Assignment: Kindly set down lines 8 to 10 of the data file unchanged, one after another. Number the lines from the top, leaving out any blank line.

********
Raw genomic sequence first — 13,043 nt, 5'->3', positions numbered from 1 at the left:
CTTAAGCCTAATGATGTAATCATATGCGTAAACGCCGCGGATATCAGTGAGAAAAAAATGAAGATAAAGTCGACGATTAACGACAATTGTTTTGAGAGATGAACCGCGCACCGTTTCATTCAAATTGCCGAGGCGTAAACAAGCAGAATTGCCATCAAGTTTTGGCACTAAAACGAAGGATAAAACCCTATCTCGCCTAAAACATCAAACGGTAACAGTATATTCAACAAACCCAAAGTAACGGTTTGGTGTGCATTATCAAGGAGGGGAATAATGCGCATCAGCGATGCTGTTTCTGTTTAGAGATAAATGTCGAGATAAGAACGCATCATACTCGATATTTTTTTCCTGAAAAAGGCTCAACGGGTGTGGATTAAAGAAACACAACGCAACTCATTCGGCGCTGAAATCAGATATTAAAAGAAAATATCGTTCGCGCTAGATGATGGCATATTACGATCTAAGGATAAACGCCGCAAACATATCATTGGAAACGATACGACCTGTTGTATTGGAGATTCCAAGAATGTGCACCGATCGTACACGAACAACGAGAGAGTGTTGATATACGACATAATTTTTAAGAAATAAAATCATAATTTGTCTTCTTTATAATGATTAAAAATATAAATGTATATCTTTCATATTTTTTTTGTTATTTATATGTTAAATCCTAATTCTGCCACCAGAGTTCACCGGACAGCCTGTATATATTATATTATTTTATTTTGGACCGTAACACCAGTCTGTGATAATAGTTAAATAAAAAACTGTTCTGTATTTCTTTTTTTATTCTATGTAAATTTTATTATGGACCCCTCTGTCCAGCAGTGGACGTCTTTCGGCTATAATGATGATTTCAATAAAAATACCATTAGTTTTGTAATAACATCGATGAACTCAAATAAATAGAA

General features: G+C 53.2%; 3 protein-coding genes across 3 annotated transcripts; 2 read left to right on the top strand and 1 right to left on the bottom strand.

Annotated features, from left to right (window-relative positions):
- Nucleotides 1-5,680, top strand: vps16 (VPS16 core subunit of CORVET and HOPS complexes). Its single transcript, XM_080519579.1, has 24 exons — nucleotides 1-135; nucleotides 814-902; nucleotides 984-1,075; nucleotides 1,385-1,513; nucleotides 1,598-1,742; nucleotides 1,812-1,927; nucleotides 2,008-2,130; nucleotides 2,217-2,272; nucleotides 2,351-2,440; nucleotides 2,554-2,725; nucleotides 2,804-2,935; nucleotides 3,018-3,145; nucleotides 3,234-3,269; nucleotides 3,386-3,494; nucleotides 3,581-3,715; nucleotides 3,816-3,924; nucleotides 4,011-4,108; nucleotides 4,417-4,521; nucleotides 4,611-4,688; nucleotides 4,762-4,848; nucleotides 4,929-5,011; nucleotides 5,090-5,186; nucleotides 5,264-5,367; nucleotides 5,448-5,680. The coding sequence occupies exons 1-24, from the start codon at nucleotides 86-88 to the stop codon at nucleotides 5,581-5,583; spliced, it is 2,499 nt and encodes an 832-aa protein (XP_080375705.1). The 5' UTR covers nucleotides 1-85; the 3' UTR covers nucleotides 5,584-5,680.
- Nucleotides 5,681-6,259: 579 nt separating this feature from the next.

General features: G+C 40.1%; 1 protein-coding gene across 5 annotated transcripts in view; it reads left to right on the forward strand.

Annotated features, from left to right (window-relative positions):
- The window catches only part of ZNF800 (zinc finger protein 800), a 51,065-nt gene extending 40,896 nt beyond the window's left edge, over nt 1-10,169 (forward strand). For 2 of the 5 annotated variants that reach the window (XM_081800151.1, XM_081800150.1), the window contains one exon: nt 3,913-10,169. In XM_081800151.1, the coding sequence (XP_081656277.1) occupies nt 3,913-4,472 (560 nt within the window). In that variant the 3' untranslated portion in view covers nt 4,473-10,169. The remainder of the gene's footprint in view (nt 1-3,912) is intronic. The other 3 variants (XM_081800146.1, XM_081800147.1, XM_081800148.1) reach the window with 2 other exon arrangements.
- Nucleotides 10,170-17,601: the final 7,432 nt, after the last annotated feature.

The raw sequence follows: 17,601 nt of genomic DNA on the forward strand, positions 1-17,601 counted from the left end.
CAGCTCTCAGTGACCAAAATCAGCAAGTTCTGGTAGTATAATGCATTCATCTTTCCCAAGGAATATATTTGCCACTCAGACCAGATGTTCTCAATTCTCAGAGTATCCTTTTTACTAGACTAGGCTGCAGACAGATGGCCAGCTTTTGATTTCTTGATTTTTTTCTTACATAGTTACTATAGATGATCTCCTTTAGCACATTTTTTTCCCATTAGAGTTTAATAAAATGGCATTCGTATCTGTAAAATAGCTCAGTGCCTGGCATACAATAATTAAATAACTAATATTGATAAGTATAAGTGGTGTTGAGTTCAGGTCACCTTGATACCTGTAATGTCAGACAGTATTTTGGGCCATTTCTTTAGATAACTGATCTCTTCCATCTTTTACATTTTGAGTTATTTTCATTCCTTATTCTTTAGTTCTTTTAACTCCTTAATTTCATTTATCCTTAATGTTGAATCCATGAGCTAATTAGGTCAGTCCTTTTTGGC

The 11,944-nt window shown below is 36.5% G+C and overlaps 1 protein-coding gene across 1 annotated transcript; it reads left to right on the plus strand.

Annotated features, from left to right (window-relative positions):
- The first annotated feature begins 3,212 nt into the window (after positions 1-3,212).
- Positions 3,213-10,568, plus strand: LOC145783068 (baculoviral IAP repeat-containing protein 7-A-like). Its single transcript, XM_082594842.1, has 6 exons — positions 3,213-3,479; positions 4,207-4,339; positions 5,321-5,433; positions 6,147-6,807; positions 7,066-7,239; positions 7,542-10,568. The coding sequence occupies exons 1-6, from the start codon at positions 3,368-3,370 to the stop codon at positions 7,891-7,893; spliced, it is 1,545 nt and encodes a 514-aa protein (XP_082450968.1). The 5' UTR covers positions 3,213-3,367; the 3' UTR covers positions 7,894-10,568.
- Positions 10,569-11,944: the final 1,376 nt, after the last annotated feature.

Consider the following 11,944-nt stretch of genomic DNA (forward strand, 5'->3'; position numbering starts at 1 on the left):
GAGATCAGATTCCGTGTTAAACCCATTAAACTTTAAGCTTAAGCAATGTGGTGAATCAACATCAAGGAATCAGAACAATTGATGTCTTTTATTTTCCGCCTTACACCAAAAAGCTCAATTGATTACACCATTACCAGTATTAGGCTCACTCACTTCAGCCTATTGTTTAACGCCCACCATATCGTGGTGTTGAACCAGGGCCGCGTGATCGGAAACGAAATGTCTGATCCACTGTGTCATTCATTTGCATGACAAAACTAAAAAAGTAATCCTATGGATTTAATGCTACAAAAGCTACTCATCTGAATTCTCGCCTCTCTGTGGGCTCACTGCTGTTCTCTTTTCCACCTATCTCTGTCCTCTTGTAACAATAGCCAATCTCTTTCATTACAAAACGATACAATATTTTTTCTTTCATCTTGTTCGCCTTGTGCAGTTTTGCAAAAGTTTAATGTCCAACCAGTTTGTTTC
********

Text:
Annotated features, from left to right (window-relative positions):
- The window catches only part of ZNF800 (zinc finger protein 800), a 51,065-nt gene extending 40,896 nt beyond the window's left edge, over nt 1-10,169 (forward strand). For 2 of the 5 annotated variants that reach the window (XM_081800151.1, XM_081800150.1), the window contains one exon: nt 3,913-10,169. In XM_081800151.1, the coding sequence (XP_081656277.1) occupies nt 3,913-4,472 (560 nt within the window). In that variant the 3' untranslated portion in view covers nt 4,473-10,169. The remainder of the gene's footprint in view (nt 1-3,912) is intronic. The other 3 variants (XM_081800146.1, XM_081800147.1, XM_081800148.1) reach the window with 2 other exon arrangements.
- Nucleotides 10,170-17,601: the final 7,432 nt, after the last annotated feature.